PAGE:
, was the first of the big fast-food chains to to change. Its revamped cooking oil blend reduces trans fats in its chicken and french fries by an average of 95 percent, and even reduces saturated-fat content by an average of 20 percent. KFC
is also removing trans fats from its fried products, though it has yet to find an acceptable alternative for its pot pies and biscuits.
Disappearing Trans Fats:
New York City’s Board of Health voted unanimously in December 2006 to ban trans fats in all its 24,000 restaurants, from high-end eateries to fast-food joints, becoming the first city in the United States to impose such a ban. Restaurants will be banned from using most oils containing artificial trans fats by July 2007, and must eliminate artificial trans fats from all its foods by July 2008.
Starbucks joined the bandwagon and announced in January 2007 that it was eliminating trans fats from its stores in 10 metropolitan areas. It had already begun removing trans fats from some of its baked goods before making the announcement. Even Girl Scout cookies have gone trans-fat-free. So the trans-fat tide is turning.
But until there is a widely acceptable, cost-effective way to process cooking oil without producing trans fats, many companies may have a problem replicating the qualities these oils give to processed foods. Many are relying on palm oil, which is high in saturated fat. Some believe palm oil's particular fatty-acid make-up has heart-healthy qualities, but the jury is still out. In general, replacing trans fats with saturated fats doesn't seem much of an improvement.
Food Labels and Trans Fats
While total fat and saturated fat content have routinely appeared on nutrition facts labels for a number of years, the listing of trans fats is relatively new. Until their listing was made mandatory, from January 2006, we had to look for the words "partially hydrogenated …" or "hydrogenated …" in the list of ingredients. The nearer to the top of the list, the higher the level of trans fats; so even when the label didn't offer a trans fat listing, we could make a fair estimate of how much trans fat was lurking inside by looking at the difference between the total fat figure and the saturated and unsaturated fat figures. Obviously the new labeling requirement eliminates that guess work.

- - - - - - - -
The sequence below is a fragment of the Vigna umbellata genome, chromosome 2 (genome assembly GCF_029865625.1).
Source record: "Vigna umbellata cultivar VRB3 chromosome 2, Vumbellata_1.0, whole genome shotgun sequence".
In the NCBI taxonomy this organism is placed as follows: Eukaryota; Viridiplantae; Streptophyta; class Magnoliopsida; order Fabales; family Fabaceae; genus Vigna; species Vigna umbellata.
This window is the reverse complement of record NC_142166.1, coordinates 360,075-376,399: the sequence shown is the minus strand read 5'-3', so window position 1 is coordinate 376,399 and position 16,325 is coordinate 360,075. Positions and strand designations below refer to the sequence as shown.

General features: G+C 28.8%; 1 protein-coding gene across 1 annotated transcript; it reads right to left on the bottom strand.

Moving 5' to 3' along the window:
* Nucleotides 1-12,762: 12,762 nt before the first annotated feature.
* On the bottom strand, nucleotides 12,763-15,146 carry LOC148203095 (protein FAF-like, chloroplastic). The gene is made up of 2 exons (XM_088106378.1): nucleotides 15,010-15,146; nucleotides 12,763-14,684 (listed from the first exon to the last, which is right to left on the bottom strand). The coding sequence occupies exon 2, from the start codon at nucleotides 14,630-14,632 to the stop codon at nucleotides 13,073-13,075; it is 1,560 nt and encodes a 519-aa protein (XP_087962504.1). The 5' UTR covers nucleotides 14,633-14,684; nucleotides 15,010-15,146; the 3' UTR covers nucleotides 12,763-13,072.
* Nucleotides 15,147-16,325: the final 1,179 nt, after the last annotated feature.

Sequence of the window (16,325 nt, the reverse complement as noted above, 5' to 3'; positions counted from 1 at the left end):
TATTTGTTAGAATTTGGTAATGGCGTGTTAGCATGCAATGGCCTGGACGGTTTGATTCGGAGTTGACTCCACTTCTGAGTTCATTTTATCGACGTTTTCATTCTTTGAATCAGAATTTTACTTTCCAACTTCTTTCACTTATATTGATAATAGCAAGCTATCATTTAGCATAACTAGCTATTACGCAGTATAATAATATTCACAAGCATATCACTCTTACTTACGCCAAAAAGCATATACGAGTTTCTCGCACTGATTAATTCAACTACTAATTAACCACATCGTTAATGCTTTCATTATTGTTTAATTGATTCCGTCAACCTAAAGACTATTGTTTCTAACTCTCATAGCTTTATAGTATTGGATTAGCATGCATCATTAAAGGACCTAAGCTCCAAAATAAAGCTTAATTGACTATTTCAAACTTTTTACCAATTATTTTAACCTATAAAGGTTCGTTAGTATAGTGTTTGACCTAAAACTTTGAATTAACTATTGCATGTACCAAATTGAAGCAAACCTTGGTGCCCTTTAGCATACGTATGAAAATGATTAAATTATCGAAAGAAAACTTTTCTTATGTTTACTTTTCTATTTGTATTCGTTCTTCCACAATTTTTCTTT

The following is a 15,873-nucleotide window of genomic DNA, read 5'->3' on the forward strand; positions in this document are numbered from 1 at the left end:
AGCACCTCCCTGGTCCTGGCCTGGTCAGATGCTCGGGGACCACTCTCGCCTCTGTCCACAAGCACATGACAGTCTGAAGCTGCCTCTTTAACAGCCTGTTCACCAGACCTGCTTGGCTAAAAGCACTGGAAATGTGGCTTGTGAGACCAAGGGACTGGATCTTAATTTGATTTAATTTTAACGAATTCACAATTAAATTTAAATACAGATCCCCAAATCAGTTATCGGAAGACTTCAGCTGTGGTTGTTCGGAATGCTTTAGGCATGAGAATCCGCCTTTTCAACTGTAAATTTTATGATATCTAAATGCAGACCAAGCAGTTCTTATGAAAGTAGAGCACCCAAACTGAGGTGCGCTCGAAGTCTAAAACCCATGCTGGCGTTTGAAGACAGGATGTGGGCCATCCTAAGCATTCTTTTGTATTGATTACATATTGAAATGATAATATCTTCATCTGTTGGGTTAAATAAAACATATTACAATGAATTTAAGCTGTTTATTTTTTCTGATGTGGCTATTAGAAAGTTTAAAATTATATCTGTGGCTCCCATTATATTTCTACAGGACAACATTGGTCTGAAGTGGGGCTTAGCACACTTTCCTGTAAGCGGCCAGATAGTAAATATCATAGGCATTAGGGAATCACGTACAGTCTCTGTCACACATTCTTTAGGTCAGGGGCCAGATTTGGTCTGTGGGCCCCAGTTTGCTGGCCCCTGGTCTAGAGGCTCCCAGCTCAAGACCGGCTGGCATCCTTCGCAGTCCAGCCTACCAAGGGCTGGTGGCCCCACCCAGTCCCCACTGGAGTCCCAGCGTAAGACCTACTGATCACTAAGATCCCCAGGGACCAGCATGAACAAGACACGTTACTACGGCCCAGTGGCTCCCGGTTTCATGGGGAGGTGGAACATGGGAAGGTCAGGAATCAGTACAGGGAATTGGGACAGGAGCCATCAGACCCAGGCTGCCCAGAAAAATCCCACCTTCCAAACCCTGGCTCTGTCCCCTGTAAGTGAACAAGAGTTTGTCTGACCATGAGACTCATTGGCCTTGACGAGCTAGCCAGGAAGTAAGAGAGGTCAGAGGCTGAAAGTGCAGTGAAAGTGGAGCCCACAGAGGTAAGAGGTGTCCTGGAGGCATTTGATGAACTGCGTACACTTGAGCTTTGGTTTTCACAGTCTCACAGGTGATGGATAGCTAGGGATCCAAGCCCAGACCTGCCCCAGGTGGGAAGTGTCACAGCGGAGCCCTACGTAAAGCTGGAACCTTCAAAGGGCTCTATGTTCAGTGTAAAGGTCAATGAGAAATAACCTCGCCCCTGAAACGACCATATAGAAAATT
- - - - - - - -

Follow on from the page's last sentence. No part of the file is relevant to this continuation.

Food manufacturers are simply be required to state the number of grams of trans fats per serving. The government’s revised Dietary Guidelines, which were published in January 2005, fell short of recommending a maximum daily intake for trans fats, even though a limit of less than 2 grams or even less than 1 gram had been floated. Instead the recommendation is to "keep trans fatty acid consumption as low as possible."
A word of warning, though: Labels can say "0 grams of Trans Fat" even if partially hydrogenated fats are listed in the ingredients, so long as a serving size contains less than 0.5g of trans fats. The catch is that all those fractions of a gram add up if you eat more than a single serving.